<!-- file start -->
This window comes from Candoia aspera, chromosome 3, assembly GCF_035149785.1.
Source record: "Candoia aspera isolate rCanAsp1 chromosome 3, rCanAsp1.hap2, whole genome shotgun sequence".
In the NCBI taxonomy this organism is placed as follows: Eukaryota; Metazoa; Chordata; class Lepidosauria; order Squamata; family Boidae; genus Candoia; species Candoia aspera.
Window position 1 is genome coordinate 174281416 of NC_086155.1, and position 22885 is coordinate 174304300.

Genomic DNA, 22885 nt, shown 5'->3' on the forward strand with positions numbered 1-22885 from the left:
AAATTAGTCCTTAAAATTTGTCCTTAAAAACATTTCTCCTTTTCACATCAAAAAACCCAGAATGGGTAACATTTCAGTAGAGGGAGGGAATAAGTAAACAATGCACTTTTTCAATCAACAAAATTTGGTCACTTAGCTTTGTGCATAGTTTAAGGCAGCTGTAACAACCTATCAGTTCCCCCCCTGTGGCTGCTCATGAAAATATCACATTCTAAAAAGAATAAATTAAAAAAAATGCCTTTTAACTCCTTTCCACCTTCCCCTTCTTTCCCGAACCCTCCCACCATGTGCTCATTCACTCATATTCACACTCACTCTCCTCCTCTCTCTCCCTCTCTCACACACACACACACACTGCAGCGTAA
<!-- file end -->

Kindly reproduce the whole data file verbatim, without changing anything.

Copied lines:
This window comes from Candoia aspera, chromosome 3, assembly GCF_035149785.1.
Source record: "Candoia aspera isolate rCanAsp1 chromosome 3, rCanAsp1.hap2, whole genome shotgun sequence".
In the NCBI taxonomy this organism is placed as follows: Eukaryota; Metazoa; Chordata; class Lepidosauria; order Squamata; family Boidae; genus Candoia; species Candoia aspera.
Window position 1 is genome coordinate 174281416 of NC_086155.1, and position 22885 is coordinate 174304300.

Genomic DNA, 22885 nt, shown 5'->3' on the forward strand with positions numbered 1-22885 from the left:
AAATTAGTCCTTAAAATTTGTCCTTAAAAACATTTCTCCTTTTCACATCAAAAAACCCAGAATGGGTAACATTTCAGTAGAGGGAGGGAATAAGTAAACAATGCACTTTTTCAATCAACAAAATTTGGTCACTTAGCTTTGTGCATAGTTTAAGGCAGCTGTAACAACCTATCAGTTCCCCCCCTGTGGCTGCTCATGAAAATATCACATTCTAAAAAGAATAAATTAAAAAAAATGCCTTTTAACTCCTTTCCACCTTCCCCTTCTTTCCCGAACCCTCCCACCATGTGCTCATTCACTCATATTCACACTCACTCTCCTCCTCTCTCTCCCTCTCTCACACACACACACACACTGCAGCGTAA